Money management is a skill that’s seldom taught throughout life. However, it is crucial for us all not only to survive but also to set up our futures and those of our families.
It allows people to keep out of debt, use credit wisely and build a nest egg. Part of knowing how to manage financial matters well is understanding how to protect your assets and making sure all those who count on you financially are also protected. Insurance can help with this.
Many people have access to at least some form of life insurance, either via their work or because they decided to purchase it on their own. If you’re thinking about buying life insurance or considering expanding an existing policy, you’ll want to know how much life insurance you need.
The answer to this question depends on many circumstances, including your age, the number of your dependents and where you live.
Life Insurance Basics
A life insurance policy is a simple matter requiring the purchase of a policy, which can be paid on a yearly or monthly basis. In turn, when that person dies the company agrees to pay out a sum of money to the recipients designated by the policyholder.
Taking out a life insurance policy is done under many different circumstances. Many employers offer employees a policy that pays out a year’s salary as part of their overall benefits package. Or a young married couple may take out a life insurance policy on their own in order to protect any children they have in the event one of them dies before they’ve accumulated enough wealth for the family to get by on just one salary.
Some People Don’t Need It
Life insurance isn’t a necessity for everyone. A young, single person with no dependents, like everyone else, will face certain expenses after they die. Known as final expenses, they include the cost of a funeral and burial.
If they have enough assets to cover these costs, there’s no need to have any life insurance other than the insurance they get through their job. The same is true of people who have enough assets to provide for their kids and a spouse once they die. An older person may no longer have family ties and already have all the money they need to meet their expenses for the rest of their lives. They don’t need to have life insurance.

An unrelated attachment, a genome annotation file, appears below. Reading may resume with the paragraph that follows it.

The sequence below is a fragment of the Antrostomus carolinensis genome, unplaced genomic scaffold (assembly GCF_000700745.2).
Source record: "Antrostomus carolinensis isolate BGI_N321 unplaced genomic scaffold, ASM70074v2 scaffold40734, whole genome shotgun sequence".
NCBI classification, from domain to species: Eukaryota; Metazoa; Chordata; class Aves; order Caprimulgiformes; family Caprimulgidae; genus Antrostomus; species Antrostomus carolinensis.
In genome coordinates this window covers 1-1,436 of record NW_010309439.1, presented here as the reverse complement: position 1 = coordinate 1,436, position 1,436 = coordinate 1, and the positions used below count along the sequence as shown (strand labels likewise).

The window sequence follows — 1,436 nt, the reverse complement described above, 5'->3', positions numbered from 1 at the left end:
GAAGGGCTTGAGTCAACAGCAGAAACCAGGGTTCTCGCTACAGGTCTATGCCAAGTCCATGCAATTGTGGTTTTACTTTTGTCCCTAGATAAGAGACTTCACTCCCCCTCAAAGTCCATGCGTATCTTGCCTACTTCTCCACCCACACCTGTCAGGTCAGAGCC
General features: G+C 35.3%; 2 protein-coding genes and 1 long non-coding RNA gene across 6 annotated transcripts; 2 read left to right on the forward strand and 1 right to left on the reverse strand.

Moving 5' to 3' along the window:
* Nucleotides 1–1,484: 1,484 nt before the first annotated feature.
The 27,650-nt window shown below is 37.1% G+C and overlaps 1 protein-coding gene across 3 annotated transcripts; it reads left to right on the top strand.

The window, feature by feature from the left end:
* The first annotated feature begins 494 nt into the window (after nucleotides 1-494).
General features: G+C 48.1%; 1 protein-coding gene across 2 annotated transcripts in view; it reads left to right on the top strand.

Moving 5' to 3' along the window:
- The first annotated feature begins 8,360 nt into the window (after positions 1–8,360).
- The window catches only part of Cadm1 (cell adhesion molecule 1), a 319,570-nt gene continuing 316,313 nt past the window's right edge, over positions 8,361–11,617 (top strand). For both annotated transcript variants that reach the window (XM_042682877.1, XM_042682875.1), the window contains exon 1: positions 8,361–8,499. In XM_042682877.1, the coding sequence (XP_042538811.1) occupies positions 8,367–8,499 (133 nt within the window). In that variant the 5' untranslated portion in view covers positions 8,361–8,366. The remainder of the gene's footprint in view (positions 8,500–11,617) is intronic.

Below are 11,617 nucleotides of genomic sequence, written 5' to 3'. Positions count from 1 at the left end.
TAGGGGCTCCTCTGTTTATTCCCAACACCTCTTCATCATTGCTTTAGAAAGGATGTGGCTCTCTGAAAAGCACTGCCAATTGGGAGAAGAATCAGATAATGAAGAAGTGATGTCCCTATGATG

If You Have Dependents
Many people have others who rely on them in some way or another. A single mum may be the sole source of income for her entire family. Two parents may both work high-paying jobs but have correspondingly high expenses, like an expensive mortgage and payments for childcare and health insurance. Should they die young they’ll need to make sure their dependents have funds on hand.
The same is true of grandparents raising young children and those who have a spouse who doesn’t earn enough money to cover all the bills on their own. Life insurance can fill these gaps. Life insurance payments for at least five years will provide a family with the fiscal cushion they’ll need for all their ongoing expenses.
Figuring Out Expenses
People purchase life insurance to cover potential gaps in their loved ones income(s) after they pass away. Before deciding on the amount of life insurance you should purchase, it’s a good idea to have a rough idea of your personal expenses.
These include specifics such as your food budget, rent or mortgage, and transportation costs. In addition, you should also include other expenses that would need to be covered if a spouse died suddenly. For example, a stay-at-home mum may be the family’s primary caregiver.
Commercial loans can also be insured: some companies offer credit insurance to cover the entire balance of a loan in case of accidental death, thus providing protection for your family and estate.
In general, a million pounds in life insurance wisely invested will generate roughly thirty thousand pounds a year. If one partner already makes the average median salary on their own, buying less insurance is ideal as it can help fill in the gap.
Bear in mind, however, that expenses change over time. A newborn baby needs constant care, whereas a teenager doesn’t have the same care requirements.
For young families, it may make sense to start off purchasing a relatively large life insurance policy that would provide enough money to survive on until the children got older and the surviving parent could go back to work full-time.
Many policies are renewed on a yearly basis. Once the children grow older and their parents have ideally saved up a bit more money, they can think about dropping the policy.